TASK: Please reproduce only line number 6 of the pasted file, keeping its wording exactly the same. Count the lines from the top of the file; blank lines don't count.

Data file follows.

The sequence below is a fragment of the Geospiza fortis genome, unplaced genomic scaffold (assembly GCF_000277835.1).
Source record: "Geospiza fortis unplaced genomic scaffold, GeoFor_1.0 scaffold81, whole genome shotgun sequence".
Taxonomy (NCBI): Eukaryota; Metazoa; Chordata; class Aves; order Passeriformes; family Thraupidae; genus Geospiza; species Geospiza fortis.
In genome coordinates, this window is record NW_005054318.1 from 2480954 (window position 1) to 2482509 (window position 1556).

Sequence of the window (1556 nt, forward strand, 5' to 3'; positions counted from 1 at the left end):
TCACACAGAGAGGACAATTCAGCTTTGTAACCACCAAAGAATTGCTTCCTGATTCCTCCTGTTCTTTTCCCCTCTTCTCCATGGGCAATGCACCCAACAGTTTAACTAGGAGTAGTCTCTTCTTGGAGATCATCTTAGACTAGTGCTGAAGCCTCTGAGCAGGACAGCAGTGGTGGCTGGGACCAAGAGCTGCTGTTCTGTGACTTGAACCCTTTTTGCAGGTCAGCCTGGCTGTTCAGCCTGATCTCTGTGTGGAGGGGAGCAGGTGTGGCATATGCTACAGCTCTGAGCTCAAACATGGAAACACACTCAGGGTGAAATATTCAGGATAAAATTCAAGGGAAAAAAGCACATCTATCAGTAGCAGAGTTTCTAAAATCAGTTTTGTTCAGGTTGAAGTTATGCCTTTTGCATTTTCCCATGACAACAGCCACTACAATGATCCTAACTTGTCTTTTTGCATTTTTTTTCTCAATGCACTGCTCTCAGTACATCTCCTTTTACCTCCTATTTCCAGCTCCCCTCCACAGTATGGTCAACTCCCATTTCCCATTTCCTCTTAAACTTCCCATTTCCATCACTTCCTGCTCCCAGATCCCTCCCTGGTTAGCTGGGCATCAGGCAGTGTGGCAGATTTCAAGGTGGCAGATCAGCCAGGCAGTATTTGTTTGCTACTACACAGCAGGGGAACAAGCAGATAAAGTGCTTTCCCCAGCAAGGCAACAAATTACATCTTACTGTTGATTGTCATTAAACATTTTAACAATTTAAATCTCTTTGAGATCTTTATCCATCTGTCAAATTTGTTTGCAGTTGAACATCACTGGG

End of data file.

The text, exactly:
TCACACAGAGAGGACAATTCAGCTTTGTAACCACCAAAGAATTGCTTCCTGATTCCTCCTGTTCTTTTCCCCTCTTCTCCATGGGCAATGCACCCAACAGTTTAACTAGGAGTAGTCTCTTCTTGGAGATCATCTTAGACTAGTGCTGAAGCCTCTGAGCAGGACAGCAGTGGTGGCTGGGACCAAGAGCTGCTGTTCTGTGACTTGAACCCTTTTTGCAGGTCAGCCTGGCTGTTCAGCCTGATCTCTGTGTGGAGGGGAGCAGGTGTGGCATATGCTACAGCTCTGAGCTCAAACATGGAAACACACTCAGGGTGAAATATTCAGGATAAAATTCAAGGGAAAAAAGCACATCTATCAGTAGCAGAGTTTCTAAAATCAGTTTTGTTCAGGTTGAAGTTATGCCTTTTGCATTTTCCCATGACAACAGCCACTACAATGATCCTAACTTGTCTTTTTGCATTTTTTTTCTCAATGCACTGCTCTCAGTACATCTCCTTTTACCTCCTATTTCCAGCTCCCCTCCACAGTATGGTCAACTCCCATTTCCCATTTCCTCTTAAACTTCCCATTTCCATCACTTCCTGCTCCCAGATCCCTCCCTGGTTAGCTGGGCATCAGGCAGTGTGGCAGATTTCAAGGTGGCAGATCAGCCAGGCAGTATTTGTTTGCTACTACACAGCAGGGGAACAAGCAGATAAAGTGCTTTCCCCAGCAAGGCAACAAATTACATCTTACTGTTGATTGTCATTAAACATTTTAACAATTTAAATCTCTTTGAGATCTTTATCCATCTGTCAAATTTGTTTGCAGTTGAACATCACTGGG